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Your net-zero climb shouldn’t end at basecamp:

How to set achievable emissions targets 

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Setting and reaching greenhouse gas (GHG) emissions reductions targets can be like climbing Mount Everest. We dream big, muster resources, trek to basecamp but upon arrival, we realise that reaching the summit is a seemingly impossible task; we may make it to Camp 1, but not beyond. 

The reasons for failure are many – the mountain is too high, we didn’t plan well, or maybe we don’t have the proper support or resources to reach the summit.

The journey is similar for many companies who make ambitious, and often well-meaning commitments to reduce greenhouse gas and carbon emissions in order to eventually reach net zero. They set targets using international guidelines, publicise them but soon realise – often when reporting season comes around – that their goals are unachievable.

This blog post is for companies who find themselves stuck at basecamp and for those who do not want to be a struggling emissions mountaineer. We’ll share some of what we at GCX know and do about setting realistic and achievable science-based emissions targets (SBTs).


A net zero strategy: Science-based emissions targets

A science-based target (SBT) provides clear goals for companies to achieve qualitative emissions reductions, helping prevent the worst impacts of climate change and future-proofing business growth. Targets are ‘science-based’ when a ‘fair share’ of the proportion of your company’s own reductions are in line with global CO2 emissions reductions needed to keep global temperature increases to less than 1.5 celsius above the preindustrial period average. 

The Science Based Target Initiative (SBTi) is a global coalition that supports companies to set SBTs. The initiative offers support on best practices for identifying relevant scope 3 emissions sources that need to be included in a GHG inventory and providing resources and guidance to companies to define and promote the best practices for ghg reductions. and reduce barriers to implementation. The SBTi mostly acts as an independent assessment body that approves companies’ targets. 


Why you should care about setting achievable SBTs

Aside from the brand and reputation value associated with having an emissions reduction plan that sets achievable science-based milestones and targets, success means greater confidence in your company from investors, customers, financiers and stakeholders. Greater regulatory compliance and investment in emissions reduction measures can:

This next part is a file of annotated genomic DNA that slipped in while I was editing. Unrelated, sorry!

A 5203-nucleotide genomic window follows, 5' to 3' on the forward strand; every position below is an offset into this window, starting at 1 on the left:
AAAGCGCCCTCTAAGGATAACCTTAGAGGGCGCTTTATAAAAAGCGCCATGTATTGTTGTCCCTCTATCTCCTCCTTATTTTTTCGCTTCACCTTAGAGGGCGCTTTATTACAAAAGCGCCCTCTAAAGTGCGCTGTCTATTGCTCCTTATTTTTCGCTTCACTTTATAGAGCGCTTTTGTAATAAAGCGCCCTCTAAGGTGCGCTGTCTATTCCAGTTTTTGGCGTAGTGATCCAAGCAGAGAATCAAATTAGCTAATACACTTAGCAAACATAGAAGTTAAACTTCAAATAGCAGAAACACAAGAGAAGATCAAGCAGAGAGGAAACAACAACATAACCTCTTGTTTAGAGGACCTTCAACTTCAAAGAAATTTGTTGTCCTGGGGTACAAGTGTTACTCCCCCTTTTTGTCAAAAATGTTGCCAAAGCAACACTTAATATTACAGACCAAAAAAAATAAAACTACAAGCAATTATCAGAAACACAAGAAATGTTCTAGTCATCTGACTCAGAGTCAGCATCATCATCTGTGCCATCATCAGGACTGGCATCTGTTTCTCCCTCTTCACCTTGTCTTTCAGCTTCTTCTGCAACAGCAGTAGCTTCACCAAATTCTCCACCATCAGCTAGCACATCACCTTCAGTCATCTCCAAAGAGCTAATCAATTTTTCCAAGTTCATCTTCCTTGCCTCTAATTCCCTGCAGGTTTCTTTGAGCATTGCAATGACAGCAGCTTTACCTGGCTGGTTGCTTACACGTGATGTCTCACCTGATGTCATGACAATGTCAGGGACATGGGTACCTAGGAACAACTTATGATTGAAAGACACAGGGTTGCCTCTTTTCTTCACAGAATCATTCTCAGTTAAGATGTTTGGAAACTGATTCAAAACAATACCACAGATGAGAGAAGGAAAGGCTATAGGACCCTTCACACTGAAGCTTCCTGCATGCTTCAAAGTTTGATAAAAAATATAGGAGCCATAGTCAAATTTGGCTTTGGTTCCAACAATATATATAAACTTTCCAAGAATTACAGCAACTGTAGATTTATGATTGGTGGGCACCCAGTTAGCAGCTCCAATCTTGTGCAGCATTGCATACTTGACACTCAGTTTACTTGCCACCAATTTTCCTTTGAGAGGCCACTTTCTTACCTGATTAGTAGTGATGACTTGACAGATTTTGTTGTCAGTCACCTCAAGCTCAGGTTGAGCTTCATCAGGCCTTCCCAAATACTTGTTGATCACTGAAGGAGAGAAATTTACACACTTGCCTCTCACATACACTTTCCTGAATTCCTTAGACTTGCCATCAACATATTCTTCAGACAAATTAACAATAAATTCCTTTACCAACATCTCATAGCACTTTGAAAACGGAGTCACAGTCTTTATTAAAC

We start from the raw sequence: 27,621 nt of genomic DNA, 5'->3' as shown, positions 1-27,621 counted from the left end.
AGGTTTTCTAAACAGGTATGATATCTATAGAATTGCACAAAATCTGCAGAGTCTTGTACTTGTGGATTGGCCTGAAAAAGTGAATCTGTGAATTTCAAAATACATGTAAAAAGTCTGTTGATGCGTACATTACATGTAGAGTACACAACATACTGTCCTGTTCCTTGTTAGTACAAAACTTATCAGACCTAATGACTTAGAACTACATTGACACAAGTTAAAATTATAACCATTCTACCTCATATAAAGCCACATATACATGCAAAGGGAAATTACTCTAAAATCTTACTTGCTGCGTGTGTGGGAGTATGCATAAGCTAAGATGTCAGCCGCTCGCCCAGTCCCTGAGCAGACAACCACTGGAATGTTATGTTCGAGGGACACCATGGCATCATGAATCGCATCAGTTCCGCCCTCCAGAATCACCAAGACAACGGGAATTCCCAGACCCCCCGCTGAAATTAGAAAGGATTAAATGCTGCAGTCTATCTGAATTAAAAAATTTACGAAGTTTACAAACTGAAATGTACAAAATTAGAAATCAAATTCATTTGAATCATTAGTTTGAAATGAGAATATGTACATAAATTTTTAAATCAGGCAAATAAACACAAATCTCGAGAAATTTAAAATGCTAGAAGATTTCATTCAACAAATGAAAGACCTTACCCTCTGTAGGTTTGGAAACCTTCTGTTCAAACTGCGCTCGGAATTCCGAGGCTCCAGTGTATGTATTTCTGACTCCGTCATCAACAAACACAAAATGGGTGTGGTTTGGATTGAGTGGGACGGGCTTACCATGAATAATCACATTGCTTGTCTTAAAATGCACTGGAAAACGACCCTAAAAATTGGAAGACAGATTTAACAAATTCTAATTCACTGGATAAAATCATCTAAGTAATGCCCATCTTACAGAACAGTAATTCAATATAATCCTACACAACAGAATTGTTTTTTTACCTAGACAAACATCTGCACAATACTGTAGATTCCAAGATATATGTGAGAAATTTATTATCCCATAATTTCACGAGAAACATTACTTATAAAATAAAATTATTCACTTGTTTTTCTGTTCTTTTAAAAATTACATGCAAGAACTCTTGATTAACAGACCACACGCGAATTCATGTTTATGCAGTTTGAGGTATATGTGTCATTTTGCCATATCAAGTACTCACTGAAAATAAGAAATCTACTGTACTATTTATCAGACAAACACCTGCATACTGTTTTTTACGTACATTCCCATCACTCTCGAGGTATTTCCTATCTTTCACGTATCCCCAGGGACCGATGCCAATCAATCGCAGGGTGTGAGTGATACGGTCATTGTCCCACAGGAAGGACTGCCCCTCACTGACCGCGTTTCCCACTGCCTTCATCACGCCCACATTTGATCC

• Reduce business risk 
  • Give you licence to operate 
  • Save costs, such as electricity, heating, utilities and waste 
  • Reduce the cost of unserved energy, which is the opportunity cost of not having access to electricity for operations (especially relevant in South Africa)

By setting targets that are unachievable, companies risk the temptation to greenwash, greater public scrutiny, negative media attention and loss of trust from the aforementioned stakeholders that can greatly affect revenue. Greenwashing can destroy your company, as illustrated by the rapidly declining fortunes of The Adani group, which has been called out for greenwashing their coal and other operations and for apparently ‘knowing how to play the ESG game’. 


Why companies fail to reach the summit

In our experience, companies that fail to achieve their emissions reductions milestones and targets suffer of one or a combination of:

  • Lack of commitment from leadership to achieve targets
  • Lack of data – robust systems are needed to collect and analyse data and report on performance in a way that works for those responsible for ESG  
  • Lack of expertise and support in implementing measures, tracking performance and tracking targets
  • Lack of implementation action plans
  • Lack of accountability, including lack of governance structures and incentives, and poor culture
  • External factors out of the control of a company – e.g., lack of access to the right or affordable low carbon technologies. The complexity of achieving scope 3 targets may also be outside the direct control of an organisation.
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How to implement realistic and achievable science-based targets 

There are two ways to implement SBTs – top-down and bottom-up – and we recommend that companies deploy a combination of both, sprinkled with a healthy dose of realism.

Top-down targets

No matter the practical and financial implications, setting science-based targets from the top down is becoming unavoidable, with investors and financiers requiring it, and with SBTs essential for mobilising resources for growth.